Child custody agreements are often changed by the courts and parents as circumstances change and as children get older and their needs evolve. Two terms that often get confused are "appeal" and "modification." It's important to know the difference.
Most child custody agreements are worked out by the parents, with the help of their attorneys. A judge will then approve the agreement they've worked out. If a parent wants to make a change to that agreement later, they wouldn't generally appeal it -- unless they believe there was an error in the agreement. They can, however, go to court and seek a modification.
Usually, circumstances need to have changed or at least some time must have elapsed before a judge will grant a modification. For example, perhaps your child was living full-time with your co-parent because you didn't have an extra bedroom. You've moved into a larger home with a bedroom your child can make their own, keep some belongings and spend the night. You may want to seek a shared custody arrangement.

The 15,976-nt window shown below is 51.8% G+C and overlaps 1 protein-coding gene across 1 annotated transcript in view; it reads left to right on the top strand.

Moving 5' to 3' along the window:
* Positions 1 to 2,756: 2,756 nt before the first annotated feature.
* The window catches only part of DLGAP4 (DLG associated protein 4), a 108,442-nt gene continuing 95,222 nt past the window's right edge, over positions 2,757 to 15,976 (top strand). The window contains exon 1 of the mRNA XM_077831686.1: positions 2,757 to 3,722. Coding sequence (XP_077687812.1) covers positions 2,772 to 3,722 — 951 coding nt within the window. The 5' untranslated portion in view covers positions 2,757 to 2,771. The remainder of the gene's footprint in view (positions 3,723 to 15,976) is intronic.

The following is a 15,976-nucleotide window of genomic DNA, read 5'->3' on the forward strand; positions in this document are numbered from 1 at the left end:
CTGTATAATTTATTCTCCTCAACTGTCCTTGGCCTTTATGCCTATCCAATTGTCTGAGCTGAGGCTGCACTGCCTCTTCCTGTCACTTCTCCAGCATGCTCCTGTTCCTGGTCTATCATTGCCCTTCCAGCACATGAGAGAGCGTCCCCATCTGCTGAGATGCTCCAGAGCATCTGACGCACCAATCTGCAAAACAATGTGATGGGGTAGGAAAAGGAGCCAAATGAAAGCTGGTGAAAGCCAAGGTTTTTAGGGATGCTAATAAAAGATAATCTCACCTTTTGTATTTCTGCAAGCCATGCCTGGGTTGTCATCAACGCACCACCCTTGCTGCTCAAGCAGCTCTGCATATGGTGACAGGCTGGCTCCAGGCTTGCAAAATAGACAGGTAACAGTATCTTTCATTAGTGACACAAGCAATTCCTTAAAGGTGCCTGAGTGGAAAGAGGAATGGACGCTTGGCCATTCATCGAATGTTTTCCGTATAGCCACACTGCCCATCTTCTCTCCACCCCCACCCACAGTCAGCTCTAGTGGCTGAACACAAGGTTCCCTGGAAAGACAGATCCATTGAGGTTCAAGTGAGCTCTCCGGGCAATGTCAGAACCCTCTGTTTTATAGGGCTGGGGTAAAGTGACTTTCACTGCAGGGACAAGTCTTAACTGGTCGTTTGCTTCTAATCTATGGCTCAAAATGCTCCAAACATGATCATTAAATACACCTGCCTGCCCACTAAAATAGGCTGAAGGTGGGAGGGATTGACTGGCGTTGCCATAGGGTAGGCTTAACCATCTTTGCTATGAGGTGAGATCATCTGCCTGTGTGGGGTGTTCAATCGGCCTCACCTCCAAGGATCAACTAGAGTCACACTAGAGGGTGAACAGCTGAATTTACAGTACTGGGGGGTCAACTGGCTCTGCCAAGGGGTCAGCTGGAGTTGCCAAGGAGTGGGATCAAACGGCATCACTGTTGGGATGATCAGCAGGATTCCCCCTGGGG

If you and your co-parent weren't able to reach a child custody agreement on your own and a judge had to determine the custody arrangement, then a parent who disagreed with that decision could appeal it. There are time limits in which that needs to be done.
Filing an appeal requires demonstrating to the judge that the decision they made didn't consider all the facts or perhaps that the circumstances weren't accurately presented. It's essential to build a strong case if you're appealing a judge's ruling.
Whether you're seeking an appeal or a modification of your custody order, your Florida family law attorney can help you present your case effectively. The primary consideration for the court will be what's in the best interests of your child.